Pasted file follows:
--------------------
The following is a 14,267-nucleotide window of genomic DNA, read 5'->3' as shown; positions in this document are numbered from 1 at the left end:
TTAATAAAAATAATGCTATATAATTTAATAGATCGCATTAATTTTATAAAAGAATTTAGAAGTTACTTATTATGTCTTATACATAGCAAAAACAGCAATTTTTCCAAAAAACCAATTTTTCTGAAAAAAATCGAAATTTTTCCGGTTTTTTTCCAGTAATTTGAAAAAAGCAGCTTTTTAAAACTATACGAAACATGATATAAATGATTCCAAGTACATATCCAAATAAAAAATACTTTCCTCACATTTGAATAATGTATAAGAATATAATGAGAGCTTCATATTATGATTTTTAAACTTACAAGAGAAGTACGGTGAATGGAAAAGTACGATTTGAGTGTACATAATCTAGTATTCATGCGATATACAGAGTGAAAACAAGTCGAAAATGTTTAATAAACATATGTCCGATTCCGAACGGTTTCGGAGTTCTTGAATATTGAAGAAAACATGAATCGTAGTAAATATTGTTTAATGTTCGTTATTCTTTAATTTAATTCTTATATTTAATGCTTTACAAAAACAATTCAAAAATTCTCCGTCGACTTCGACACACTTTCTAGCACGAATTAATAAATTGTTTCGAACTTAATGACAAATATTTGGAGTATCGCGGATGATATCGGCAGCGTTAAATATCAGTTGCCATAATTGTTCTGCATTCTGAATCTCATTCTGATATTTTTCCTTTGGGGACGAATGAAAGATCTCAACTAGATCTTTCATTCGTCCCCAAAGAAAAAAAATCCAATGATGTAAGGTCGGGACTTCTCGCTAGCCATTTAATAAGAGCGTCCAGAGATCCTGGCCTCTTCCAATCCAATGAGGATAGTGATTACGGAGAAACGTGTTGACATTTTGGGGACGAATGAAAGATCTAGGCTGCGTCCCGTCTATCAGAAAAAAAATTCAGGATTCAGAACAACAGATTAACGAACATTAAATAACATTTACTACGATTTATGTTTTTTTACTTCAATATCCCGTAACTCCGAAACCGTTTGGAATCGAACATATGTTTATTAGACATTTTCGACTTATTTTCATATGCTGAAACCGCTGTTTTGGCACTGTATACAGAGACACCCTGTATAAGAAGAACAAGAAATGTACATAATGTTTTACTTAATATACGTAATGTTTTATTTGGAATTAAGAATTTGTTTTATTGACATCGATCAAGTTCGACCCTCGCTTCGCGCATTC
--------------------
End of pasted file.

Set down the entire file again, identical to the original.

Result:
The following is a 14,267-nucleotide window of genomic DNA, read 5'->3' as shown; positions in this document are numbered from 1 at the left end:
TTAATAAAAATAATGCTATATAATTTAATAGATCGCATTAATTTTATAAAAGAATTTAGAAGTTACTTATTATGTCTTATACATAGCAAAAACAGCAATTTTTCCAAAAAACCAATTTTTCTGAAAAAAATCGAAATTTTTCCGGTTTTTTTCCAGTAATTTGAAAAAAGCAGCTTTTTAAAACTATACGAAACATGATATAAATGATTCCAAGTACATATCCAAATAAAAAATACTTTCCTCACATTTGAATAATGTATAAGAATATAATGAGAGCTTCATATTATGATTTTTAAACTTACAAGAGAAGTACGGTGAATGGAAAAGTACGATTTGAGTGTACATAATCTAGTATTCATGCGATATACAGAGTGAAAACAAGTCGAAAATGTTTAATAAACATATGTCCGATTCCGAACGGTTTCGGAGTTCTTGAATATTGAAGAAAACATGAATCGTAGTAAATATTGTTTAATGTTCGTTATTCTTTAATTTAATTCTTATATTTAATGCTTTACAAAAACAATTCAAAAATTCTCCGTCGACTTCGACACACTTTCTAGCACGAATTAATAAATTGTTTCGAACTTAATGACAAATATTTGGAGTATCGCGGATGATATCGGCAGCGTTAAATATCAGTTGCCATAATTGTTCTGCATTCTGAATCTCATTCTGATATTTTTCCTTTGGGGACGAATGAAAGATCTCAACTAGATCTTTCATTCGTCCCCAAAGAAAAAAAATCCAATGATGTAAGGTCGGGACTTCTCGCTAGCCATTTAATAAGAGCGTCCAGAGATCCTGGCCTCTTCCAATCCAATGAGGATAGTGATTACGGAGAAACGTGTTGACATTTTGGGGACGAATGAAAGATCTAGGCTGCGTCCCGTCTATCAGAAAAAAAATTCAGGATTCAGAACAACAGATTAACGAACATTAAATAACATTTACTACGATTTATGTTTTTTTACTTCAATATCCCGTAACTCCGAAACCGTTTGGAATCGAACATATGTTTATTAGACATTTTCGACTTATTTTCATATGCTGAAACCGCTGTTTTGGCACTGTATACAGAGACACCCTGTATAAGAAGAACAAGAAATGTACATAATGTTTTACTTAATATACGTAATGTTTTATTTGGAATTAAGAATTTGTTTTATTGACATCGATCAAGTTCGACCCTCGCTTCGCGCATTC